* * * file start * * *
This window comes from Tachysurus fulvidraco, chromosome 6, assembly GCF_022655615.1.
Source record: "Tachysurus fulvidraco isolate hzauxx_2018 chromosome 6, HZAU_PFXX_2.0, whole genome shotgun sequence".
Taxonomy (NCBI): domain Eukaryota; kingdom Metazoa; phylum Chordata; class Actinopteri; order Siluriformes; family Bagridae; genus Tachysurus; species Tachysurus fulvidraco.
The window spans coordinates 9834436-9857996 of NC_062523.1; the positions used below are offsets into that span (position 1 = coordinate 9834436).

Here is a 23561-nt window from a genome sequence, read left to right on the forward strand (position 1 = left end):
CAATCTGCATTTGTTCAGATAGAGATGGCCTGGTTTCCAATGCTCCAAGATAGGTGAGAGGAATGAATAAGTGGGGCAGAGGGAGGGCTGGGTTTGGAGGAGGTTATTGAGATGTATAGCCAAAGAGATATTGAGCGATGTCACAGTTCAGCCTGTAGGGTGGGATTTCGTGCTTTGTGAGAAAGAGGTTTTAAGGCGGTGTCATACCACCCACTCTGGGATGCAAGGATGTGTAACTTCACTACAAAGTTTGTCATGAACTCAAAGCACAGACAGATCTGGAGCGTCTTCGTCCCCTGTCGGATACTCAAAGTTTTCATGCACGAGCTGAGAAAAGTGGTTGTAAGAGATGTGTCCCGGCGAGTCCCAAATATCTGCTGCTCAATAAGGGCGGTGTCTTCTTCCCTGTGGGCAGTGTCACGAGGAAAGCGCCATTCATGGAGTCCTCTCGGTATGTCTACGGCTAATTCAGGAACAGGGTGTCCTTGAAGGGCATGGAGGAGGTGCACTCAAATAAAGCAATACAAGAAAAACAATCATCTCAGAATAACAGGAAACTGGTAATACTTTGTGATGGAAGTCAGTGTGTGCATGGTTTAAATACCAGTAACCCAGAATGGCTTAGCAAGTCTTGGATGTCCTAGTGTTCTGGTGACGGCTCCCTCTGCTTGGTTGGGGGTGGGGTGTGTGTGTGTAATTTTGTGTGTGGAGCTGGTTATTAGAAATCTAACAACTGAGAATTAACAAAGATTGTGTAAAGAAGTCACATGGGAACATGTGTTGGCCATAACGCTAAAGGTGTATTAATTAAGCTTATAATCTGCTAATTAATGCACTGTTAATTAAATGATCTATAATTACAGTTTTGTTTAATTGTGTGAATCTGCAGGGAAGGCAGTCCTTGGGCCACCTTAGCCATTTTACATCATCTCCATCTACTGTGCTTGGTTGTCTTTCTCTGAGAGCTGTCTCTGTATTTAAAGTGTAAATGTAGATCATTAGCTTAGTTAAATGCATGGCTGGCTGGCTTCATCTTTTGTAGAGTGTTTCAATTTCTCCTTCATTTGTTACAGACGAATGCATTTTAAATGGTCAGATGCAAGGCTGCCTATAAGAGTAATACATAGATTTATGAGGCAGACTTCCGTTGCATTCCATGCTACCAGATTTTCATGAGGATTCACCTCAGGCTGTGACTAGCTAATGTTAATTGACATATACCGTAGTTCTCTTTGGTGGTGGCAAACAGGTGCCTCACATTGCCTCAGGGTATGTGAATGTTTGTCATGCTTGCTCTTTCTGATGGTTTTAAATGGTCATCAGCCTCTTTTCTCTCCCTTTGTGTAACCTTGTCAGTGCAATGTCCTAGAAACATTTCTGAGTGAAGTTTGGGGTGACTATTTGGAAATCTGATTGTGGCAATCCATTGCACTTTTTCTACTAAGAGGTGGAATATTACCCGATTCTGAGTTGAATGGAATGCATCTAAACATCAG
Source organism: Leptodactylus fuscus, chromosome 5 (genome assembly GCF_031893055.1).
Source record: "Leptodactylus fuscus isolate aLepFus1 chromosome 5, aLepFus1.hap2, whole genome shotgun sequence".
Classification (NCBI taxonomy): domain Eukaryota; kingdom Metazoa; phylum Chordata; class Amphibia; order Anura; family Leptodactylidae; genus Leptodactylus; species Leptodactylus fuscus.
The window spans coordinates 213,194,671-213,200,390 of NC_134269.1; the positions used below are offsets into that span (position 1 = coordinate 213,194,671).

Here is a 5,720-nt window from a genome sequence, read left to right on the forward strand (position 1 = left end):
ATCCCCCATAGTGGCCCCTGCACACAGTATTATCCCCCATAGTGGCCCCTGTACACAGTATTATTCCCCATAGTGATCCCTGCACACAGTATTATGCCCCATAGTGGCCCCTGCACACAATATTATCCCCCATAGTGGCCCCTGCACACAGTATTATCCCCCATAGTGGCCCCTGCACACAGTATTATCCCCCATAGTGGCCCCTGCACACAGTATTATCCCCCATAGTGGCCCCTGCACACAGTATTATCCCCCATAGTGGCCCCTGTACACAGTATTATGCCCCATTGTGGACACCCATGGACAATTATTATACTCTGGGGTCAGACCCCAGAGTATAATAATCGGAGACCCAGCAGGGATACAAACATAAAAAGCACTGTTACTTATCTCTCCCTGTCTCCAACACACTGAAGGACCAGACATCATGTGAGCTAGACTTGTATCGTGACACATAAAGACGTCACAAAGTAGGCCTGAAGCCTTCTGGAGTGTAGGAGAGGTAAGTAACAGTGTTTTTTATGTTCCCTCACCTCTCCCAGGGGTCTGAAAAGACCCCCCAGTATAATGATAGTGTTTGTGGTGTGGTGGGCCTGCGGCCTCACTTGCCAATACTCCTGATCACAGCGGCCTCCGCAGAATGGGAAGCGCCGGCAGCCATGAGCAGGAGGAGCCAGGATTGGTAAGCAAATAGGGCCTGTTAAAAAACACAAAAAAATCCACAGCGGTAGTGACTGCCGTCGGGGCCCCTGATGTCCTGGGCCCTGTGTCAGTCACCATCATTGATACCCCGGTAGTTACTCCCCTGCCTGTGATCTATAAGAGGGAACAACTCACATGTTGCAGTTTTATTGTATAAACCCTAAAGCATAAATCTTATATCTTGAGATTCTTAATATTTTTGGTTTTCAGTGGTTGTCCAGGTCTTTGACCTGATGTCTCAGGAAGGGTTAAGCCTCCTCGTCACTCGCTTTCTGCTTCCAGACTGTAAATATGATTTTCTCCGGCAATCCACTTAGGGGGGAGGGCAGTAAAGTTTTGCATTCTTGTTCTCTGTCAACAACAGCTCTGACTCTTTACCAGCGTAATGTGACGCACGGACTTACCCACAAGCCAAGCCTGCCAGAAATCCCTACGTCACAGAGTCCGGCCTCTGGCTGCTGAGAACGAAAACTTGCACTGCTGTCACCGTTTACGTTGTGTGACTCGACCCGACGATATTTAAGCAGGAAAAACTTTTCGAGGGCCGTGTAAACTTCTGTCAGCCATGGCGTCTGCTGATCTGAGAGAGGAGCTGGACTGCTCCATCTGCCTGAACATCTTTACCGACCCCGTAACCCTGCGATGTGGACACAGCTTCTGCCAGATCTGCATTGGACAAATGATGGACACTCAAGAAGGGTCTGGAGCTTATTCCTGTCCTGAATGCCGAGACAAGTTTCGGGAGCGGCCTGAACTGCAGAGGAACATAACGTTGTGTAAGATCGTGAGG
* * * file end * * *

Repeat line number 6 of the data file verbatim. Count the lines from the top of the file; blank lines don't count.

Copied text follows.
CAATCTGCATTTGTTCAGATAGAGATGGCCTGGTTTCCAATGCTCCAAGATAGGTGAGAGGAATGAATAAGTGGGGCAGAGGGAGGGCTGGGTTTGGAGGAGGTTATTGAGATGTATAGCCAAAGAGATATTGAGCGATGTCACAGTTCAGCCTGTAGGGTGGGATTTCGTGCTTTGTGAGAAAGAGGTTTTAAGGCGGTGTCATACCACCCACTCTGGGATGCAAGGATGTGTAACTTCACTACAAAGTTTGTCATGAACTCAAAGCACAGACAGATCTGGAGCGTCTTCGTCCCCTGTCGGATACTCAAAGTTTTCATGCACGAGCTGAGAAAAGTGGTTGTAAGAGATGTGTCCCGGCGAGTCCCAAATATCTGCTGCTCAATAAGGGCGGTGTCTTCTTCCCTGTGGGCAGTGTCACGAGGAAAGCGCCATTCATGGAGTCCTCTCGGTATGTCTACGGCTAATTCAGGAACAGGGTGTCCTTGAAGGGCATGGAGGAGGTGCACTCAAATAAAGCAATACAAGAAAAACAATCATCTCAGAATAACAGGAAACTGGTAATACTTTGTGATGGAAGTCAGTGTGTGCATGGTTTAAATACCAGTAACCCAGAATGGCTTAGCAAGTCTTGGATGTCCTAGTGTTCTGGTGACGGCTCCCTCTGCTTGGTTGGGGGTGGGGTGTGTGTGTGTAATTTTGTGTGTGGAGCTGGTTATTAGAAATCTAACAACTGAGAATTAACAAAGATTGTGTAAAGAAGTCACATGGGAACATGTGTTGGCCATAACGCTAAAGGTGTATTAATTAAGCTTATAATCTGCTAATTAATGCACTGTTAATTAAATGATCTATAATTACAGTTTTGTTTAATTGTGTGAATCTGCAGGGAAGGCAGTCCTTGGGCCACCTTAGCCATTTTACATCATCTCCATCTACTGTGCTTGGTTGTCTTTCTCTGAGAGCTGTCTCTGTATTTAAAGTGTAAATGTAGATCATTAGCTTAGTTAAATGCATGGCTGGCTGGCTTCATCTTTTGTAGAGTGTTTCAATTTCTCCTTCATTTGTTACAGACGAATGCATTTTAAATGGTCAGATGCAAGGCTGCCTATAAGAGTAATACATAGATTTATGAGGCAGACTTCCGTTGCATTCCATGCTACCAGATTTTCATGAGGATTCACCTCAGGCTGTGACTAGCTAATGTTAATTGACATATACCGTAGTTCTCTTTGGTGGTGGCAAACAGGTGCCTCACATTGCCTCAGGGTATGTGAATGTTTGTCATGCTTGCTCTTTCTGATGGTTTTAAATGGTCATCAGCCTCTTTTCTCTCCCTTTGTGTAACCTTGTCAGTGCAATGTCCTAGAAACATTTCTGAGTGAAGTTTGGGGTGACTATTTGGAAATCTGATTGTGGCAATCCATTGCACTTTTTCTACTAAGAGGTGGAATATTACCCGATTCTGAGTTGAATGGAATGCATCTAAACATCAG